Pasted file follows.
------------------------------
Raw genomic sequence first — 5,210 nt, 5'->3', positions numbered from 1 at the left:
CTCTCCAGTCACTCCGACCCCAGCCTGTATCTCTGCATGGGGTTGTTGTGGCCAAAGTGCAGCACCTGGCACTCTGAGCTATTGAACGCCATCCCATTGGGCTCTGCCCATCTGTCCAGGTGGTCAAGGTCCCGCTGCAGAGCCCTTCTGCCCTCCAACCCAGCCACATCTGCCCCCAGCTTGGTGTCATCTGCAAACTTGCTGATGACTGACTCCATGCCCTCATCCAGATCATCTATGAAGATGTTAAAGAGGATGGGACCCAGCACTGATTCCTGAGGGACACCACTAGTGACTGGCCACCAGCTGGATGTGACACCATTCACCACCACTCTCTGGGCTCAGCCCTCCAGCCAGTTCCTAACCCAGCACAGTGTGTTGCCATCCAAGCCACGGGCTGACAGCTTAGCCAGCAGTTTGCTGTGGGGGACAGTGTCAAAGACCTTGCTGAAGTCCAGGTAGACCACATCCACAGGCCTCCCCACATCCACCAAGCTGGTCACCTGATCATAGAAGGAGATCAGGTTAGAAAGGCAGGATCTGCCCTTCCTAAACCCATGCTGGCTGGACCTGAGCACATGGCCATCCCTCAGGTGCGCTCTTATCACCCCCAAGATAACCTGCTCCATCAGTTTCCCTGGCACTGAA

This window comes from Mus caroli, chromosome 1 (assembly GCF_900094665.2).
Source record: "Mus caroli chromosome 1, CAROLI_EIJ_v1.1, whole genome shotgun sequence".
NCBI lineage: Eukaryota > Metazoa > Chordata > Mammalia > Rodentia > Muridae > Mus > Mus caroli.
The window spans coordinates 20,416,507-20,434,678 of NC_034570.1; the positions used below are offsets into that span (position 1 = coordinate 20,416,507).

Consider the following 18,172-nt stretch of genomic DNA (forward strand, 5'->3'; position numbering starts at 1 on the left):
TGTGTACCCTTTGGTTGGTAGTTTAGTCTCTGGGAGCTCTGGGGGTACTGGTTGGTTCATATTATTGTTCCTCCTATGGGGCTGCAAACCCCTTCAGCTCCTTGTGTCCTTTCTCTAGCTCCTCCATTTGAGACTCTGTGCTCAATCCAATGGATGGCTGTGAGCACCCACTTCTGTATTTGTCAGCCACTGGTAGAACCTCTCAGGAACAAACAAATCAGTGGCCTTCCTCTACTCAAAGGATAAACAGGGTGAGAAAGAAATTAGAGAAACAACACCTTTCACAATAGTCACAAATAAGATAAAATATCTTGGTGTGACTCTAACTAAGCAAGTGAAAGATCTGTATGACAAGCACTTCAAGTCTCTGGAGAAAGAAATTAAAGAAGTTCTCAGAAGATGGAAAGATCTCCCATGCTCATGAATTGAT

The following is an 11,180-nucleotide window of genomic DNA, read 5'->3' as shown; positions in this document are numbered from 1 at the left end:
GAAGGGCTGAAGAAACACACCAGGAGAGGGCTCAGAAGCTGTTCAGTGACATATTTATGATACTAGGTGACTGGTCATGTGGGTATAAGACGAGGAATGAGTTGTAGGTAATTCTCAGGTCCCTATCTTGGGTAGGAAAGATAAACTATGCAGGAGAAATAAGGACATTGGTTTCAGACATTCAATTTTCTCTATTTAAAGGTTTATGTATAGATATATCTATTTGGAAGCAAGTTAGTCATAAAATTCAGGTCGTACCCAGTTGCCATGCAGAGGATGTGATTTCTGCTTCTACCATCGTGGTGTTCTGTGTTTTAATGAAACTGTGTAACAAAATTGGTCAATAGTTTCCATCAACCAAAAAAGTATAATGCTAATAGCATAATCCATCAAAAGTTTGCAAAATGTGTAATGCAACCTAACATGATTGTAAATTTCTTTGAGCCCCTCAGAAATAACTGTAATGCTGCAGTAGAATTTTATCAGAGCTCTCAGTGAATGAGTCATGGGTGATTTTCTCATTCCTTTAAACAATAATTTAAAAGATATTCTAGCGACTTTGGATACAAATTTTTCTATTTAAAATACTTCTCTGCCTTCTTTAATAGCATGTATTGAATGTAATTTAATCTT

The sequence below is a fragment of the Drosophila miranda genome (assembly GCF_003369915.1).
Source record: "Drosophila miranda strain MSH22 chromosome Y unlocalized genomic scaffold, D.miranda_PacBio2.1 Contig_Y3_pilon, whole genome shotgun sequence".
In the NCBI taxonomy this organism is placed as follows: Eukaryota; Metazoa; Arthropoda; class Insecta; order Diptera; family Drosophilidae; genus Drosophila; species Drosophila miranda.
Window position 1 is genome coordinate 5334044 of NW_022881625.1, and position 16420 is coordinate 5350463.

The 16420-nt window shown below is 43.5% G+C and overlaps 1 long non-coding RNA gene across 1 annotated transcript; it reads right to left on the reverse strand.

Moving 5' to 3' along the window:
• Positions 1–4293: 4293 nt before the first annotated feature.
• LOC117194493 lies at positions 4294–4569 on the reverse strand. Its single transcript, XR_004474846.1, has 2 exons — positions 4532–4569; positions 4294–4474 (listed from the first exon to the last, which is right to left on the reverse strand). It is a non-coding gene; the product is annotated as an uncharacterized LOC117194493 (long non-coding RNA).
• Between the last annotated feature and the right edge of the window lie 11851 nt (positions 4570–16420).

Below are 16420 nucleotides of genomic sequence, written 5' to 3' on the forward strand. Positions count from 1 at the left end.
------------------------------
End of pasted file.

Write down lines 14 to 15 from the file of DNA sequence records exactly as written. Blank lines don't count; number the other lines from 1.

Window position 1 is genome coordinate 5334044 of NW_022881625.1, and position 16420 is coordinate 5350463.

The 16420-nt window shown below is 43.5% G+C and overlaps 1 long non-coding RNA gene across 1 annotated transcript; it reads right to left on the reverse strand.